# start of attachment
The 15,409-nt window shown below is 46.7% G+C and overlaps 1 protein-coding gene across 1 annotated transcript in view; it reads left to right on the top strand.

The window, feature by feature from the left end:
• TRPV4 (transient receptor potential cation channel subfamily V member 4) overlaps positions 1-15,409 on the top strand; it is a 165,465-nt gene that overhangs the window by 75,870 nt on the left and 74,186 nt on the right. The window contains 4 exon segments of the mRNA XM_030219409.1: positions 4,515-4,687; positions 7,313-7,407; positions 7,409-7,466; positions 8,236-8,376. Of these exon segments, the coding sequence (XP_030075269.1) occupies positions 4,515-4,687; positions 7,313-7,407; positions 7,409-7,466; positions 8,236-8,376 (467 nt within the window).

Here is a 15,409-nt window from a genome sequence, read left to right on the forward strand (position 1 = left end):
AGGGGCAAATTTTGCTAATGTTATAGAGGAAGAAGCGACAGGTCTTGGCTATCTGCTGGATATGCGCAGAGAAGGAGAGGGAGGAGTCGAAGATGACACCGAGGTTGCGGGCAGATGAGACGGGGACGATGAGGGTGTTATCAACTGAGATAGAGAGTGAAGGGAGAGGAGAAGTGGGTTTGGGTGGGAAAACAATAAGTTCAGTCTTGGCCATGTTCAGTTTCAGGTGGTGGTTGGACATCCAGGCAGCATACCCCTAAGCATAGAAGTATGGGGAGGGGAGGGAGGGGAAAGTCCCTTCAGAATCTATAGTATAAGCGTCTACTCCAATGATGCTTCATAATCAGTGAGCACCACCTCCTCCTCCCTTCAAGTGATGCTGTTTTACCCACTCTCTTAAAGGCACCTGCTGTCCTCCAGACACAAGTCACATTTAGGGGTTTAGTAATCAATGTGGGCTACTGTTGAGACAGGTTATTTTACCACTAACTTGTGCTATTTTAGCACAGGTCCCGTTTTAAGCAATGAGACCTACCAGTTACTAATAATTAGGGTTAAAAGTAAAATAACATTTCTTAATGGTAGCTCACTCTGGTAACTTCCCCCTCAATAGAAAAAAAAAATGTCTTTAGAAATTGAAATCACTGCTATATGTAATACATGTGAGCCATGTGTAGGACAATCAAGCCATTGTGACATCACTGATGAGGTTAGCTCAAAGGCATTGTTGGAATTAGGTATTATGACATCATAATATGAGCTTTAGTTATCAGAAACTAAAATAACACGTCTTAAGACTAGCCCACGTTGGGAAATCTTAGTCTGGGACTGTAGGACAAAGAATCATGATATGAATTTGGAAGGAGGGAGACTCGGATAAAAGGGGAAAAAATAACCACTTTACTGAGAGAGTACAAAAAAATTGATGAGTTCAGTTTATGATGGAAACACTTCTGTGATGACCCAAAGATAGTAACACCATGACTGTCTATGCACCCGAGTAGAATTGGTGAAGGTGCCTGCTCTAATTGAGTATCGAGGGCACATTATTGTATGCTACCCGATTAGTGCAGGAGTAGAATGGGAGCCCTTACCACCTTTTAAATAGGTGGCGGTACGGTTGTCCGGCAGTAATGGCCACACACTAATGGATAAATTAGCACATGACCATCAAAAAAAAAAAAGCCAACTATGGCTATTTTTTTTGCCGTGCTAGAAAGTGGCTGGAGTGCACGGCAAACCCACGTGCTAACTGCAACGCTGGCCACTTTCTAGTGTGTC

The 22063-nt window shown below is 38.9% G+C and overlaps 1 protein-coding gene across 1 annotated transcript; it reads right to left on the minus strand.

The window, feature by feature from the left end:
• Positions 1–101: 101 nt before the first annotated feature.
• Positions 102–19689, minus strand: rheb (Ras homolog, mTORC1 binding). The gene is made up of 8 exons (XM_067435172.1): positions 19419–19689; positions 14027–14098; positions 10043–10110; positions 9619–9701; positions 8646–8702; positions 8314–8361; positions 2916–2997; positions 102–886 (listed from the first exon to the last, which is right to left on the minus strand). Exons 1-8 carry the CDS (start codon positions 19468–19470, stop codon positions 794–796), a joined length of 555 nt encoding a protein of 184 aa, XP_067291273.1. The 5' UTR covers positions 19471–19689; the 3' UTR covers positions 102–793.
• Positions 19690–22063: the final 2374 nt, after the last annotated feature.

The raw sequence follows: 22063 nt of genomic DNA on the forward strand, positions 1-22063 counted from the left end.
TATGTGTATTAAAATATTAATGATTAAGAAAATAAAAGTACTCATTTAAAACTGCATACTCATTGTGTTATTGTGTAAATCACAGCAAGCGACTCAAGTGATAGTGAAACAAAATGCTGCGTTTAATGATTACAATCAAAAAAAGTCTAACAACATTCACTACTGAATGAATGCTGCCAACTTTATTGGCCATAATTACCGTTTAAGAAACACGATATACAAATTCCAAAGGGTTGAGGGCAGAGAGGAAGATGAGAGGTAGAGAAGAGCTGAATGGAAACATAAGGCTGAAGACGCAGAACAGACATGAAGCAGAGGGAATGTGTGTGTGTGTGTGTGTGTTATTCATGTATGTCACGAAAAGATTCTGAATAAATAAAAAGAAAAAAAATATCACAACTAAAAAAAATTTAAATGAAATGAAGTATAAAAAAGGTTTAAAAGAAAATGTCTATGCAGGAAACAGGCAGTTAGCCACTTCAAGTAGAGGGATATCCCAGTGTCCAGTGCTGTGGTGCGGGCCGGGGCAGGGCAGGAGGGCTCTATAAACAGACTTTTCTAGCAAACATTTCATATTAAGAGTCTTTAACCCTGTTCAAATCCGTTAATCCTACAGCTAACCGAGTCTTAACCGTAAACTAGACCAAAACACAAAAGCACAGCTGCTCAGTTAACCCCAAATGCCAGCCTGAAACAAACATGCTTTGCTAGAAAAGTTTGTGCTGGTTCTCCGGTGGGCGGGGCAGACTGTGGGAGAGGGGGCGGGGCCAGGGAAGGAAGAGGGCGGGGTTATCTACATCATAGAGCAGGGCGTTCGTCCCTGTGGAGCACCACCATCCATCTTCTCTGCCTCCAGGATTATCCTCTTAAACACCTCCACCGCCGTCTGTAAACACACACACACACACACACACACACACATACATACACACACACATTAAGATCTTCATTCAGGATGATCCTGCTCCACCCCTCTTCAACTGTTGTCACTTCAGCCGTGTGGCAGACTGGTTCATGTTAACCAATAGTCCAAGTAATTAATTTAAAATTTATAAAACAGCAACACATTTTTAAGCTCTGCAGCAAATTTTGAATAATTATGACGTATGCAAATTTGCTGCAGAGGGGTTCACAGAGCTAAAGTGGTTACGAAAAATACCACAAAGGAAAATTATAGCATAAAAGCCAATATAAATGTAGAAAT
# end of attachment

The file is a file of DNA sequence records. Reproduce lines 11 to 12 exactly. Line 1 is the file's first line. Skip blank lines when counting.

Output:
The raw sequence follows: 22063 nt of genomic DNA on the forward strand, positions 1-22063 counted from the left end.
TATGTGTATTAAAATATTAATGATTAAGAAAATAAAAGTACTCATTTAAAACTGCATACTCATTGTGTTATTGTGTAAATCACAGCAAGCGACTCAAGTGATAGTGAAACAAAATGCTGCGTTTAATGATTACAATCAAAAAAAGTCTAACAACATTCACTACTGAATGAATGCTGCCAACTTTATTGGCCATAATTACCGTTTAAGAAACACGATATACAAATTCCAAAGGGTTGAGGGCAGAGAGGAAGATGAGAGGTAGAGAAGAGCTGAATGGAAACATAAGGCTGAAGACGCAGAACAGACATGAAGCAGAGGGAATGTGTGTGTGTGTGTGTGTGTTATTCATGTATGTCACGAAAAGATTCTGAATAAATAAAAAGAAAAAAAATATCACAACTAAAAAAAATTTAAATGAAATGAAGTATAAAAAAGGTTTAAAAGAAAATGTCTATGCAGGAAACAGGCAGTTAGCCACTTCAAGTAGAGGGATATCCCAGTGTCCAGTGCTGTGGTGCGGGCCGGGGCAGGGCAGGAGGGCTCTATAAACAGACTTTTCTAGCAAACATTTCATATTAAGAGTCTTTAACCCTGTTCAAATCCGTTAATCCTACAGCTAACCGAGTCTTAACCGTAAACTAGACCAAAACACAAAAGCACAGCTGCTCAGTTAACCCCAAATGCCAGCCTGAAACAAACATGCTTTGCTAGAAAAGTTTGTGCTGGTTCTCCGGTGGGCGGGGCAGACTGTGGGAGAGGGGGCGGGGCCAGGGAAGGAAGAGGGCGGGGTTATCTACATCATAGAGCAGGGCGTTCGTCCCTGTGGAGCACCACCATCCATCTTCTCTGCCTCCAGGATTATCCTCTTAAACACCTCCACCGCCGTCTGTAAACACACACACACACACACACACACACACATACATACACACACACATTAAGATCTTCATTCAGGATGATCCTGCTCCACCCCTCTTCAACTGTTGTCACTTCAGCCGTGTGGCAGACTGGTTCATGTTAACCAATAGTCCAAGTAATTAATTTAAAATTTATAAAACAGCAACACATTTTTAAGCTCTGCAGCAAATTTTGAATAATTATGACGTATGCAAATTTGCTGCAGAGGGGTTCACAGAGCTAAAGTGGTTACGAAAAATACCACAAAGGAAAATTATAGCATAAAAGCCAATATAAATGTAGAAAT